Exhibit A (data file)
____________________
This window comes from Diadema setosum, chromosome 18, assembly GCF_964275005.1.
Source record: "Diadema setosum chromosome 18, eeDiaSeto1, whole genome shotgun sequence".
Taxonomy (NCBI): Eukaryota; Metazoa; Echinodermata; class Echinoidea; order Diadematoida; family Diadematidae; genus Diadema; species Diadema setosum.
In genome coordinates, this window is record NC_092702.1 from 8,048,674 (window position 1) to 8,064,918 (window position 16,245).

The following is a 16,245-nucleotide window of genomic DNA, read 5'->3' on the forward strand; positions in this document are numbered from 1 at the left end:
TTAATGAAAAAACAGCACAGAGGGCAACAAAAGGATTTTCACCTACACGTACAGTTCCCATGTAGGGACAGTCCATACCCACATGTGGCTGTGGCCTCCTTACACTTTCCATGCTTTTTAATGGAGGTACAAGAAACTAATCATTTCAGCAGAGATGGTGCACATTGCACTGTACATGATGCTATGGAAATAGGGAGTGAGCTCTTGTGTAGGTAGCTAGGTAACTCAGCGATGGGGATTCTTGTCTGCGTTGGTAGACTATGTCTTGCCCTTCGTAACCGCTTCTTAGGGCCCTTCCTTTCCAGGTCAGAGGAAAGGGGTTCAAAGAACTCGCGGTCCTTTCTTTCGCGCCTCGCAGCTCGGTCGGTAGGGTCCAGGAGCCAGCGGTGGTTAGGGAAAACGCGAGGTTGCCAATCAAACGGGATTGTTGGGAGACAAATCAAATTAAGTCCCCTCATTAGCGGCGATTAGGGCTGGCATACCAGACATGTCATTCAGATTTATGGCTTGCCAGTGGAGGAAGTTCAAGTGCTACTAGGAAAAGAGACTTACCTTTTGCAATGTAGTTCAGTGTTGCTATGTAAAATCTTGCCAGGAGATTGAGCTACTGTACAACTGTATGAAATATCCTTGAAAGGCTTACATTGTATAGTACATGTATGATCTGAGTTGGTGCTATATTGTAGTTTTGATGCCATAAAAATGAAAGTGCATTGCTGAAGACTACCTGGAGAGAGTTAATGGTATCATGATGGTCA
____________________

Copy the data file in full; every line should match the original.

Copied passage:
This window comes from Diadema setosum, chromosome 18, assembly GCF_964275005.1.
Source record: "Diadema setosum chromosome 18, eeDiaSeto1, whole genome shotgun sequence".
Taxonomy (NCBI): Eukaryota; Metazoa; Echinodermata; class Echinoidea; order Diadematoida; family Diadematidae; genus Diadema; species Diadema setosum.
In genome coordinates, this window is record NC_092702.1 from 8,048,674 (window position 1) to 8,064,918 (window position 16,245).

The following is a 16,245-nucleotide window of genomic DNA, read 5'->3' on the forward strand; positions in this document are numbered from 1 at the left end:
TTAATGAAAAAACAGCACAGAGGGCAACAAAAGGATTTTCACCTACACGTACAGTTCCCATGTAGGGACAGTCCATACCCACATGTGGCTGTGGCCTCCTTACACTTTCCATGCTTTTTAATGGAGGTACAAGAAACTAATCATTTCAGCAGAGATGGTGCACATTGCACTGTACATGATGCTATGGAAATAGGGAGTGAGCTCTTGTGTAGGTAGCTAGGTAACTCAGCGATGGGGATTCTTGTCTGCGTTGGTAGACTATGTCTTGCCCTTCGTAACCGCTTCTTAGGGCCCTTCCTTTCCAGGTCAGAGGAAAGGGGTTCAAAGAACTCGCGGTCCTTTCTTTCGCGCCTCGCAGCTCGGTCGGTAGGGTCCAGGAGCCAGCGGTGGTTAGGGAAAACGCGAGGTTGCCAATCAAACGGGATTGTTGGGAGACAAATCAAATTAAGTCCCCTCATTAGCGGCGATTAGGGCTGGCATACCAGACATGTCATTCAGATTTATGGCTTGCCAGTGGAGGAAGTTCAAGTGCTACTAGGAAAAGAGACTTACCTTTTGCAATGTAGTTCAGTGTTGCTATGTAAAATCTTGCCAGGAGATTGAGCTACTGTACAACTGTATGAAATATCCTTGAAAGGCTTACATTGTATAGTACATGTATGATCTGAGTTGGTGCTATATTGTAGTTTTGATGCCATAAAAATGAAAGTGCATTGCTGAAGACTACCTGGAGAGAGTTAATGGTATCATGATGGTCA